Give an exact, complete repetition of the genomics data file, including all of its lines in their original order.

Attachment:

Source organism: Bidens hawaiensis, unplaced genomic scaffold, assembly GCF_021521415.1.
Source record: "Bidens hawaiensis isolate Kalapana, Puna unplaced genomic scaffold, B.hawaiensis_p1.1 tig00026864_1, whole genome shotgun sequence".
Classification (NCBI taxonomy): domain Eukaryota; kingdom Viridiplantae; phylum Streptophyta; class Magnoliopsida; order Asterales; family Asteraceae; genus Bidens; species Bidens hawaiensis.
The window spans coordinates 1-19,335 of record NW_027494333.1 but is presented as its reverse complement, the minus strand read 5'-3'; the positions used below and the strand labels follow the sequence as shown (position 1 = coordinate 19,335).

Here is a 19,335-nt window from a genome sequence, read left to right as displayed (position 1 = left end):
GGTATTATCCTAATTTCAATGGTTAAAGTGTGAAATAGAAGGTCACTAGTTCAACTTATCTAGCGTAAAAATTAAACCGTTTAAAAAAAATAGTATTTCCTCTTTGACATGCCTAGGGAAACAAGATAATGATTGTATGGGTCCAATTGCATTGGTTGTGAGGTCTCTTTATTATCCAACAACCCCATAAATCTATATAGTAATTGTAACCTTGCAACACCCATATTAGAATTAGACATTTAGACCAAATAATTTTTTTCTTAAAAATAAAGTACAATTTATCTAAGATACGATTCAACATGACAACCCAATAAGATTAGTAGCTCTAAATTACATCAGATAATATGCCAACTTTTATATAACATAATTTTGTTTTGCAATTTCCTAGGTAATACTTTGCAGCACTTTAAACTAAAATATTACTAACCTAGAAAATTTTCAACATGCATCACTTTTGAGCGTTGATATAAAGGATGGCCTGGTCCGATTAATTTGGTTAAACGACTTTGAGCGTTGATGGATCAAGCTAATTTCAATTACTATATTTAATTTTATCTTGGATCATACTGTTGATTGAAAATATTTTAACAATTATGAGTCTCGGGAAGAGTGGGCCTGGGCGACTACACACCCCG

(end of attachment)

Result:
Source organism: Bidens hawaiensis, unplaced genomic scaffold, assembly GCF_021521415.1.
Source record: "Bidens hawaiensis isolate Kalapana, Puna unplaced genomic scaffold, B.hawaiensis_p1.1 tig00026864_1, whole genome shotgun sequence".
Classification (NCBI taxonomy): domain Eukaryota; kingdom Viridiplantae; phylum Streptophyta; class Magnoliopsida; order Asterales; family Asteraceae; genus Bidens; species Bidens hawaiensis.
The window spans coordinates 1-19,335 of record NW_027494333.1 but is presented as its reverse complement, the minus strand read 5'-3'; the positions used below and the strand labels follow the sequence as shown (position 1 = coordinate 19,335).

Here is a 19,335-nt window from a genome sequence, read left to right as displayed (position 1 = left end):
GGTATTATCCTAATTTCAATGGTTAAAGTGTGAAATAGAAGGTCACTAGTTCAACTTATCTAGCGTAAAAATTAAACCGTTTAAAAAAAATAGTATTTCCTCTTTGACATGCCTAGGGAAACAAGATAATGATTGTATGGGTCCAATTGCATTGGTTGTGAGGTCTCTTTATTATCCAACAACCCCATAAATCTATATAGTAATTGTAACCTTGCAACACCCATATTAGAATTAGACATTTAGACCAAATAATTTTTTTCTTAAAAATAAAGTACAATTTATCTAAGATACGATTCAACATGACAACCCAATAAGATTAGTAGCTCTAAATTACATCAGATAATATGCCAACTTTTATATAACATAATTTTGTTTTGCAATTTCCTAGGTAATACTTTGCAGCACTTTAAACTAAAATATTACTAACCTAGAAAATTTTCAACATGCATCACTTTTGAGCGTTGATATAAAGGATGGCCTGGTCCGATTAATTTGGTTAAACGACTTTGAGCGTTGATGGATCAAGCTAATTTCAATTACTATATTTAATTTTATCTTGGATCATACTGTTGATTGAAAATATTTTAACAATTATGAGTCTCGGGAAGAGTGGGCCTGGGCGACTACACACCCCG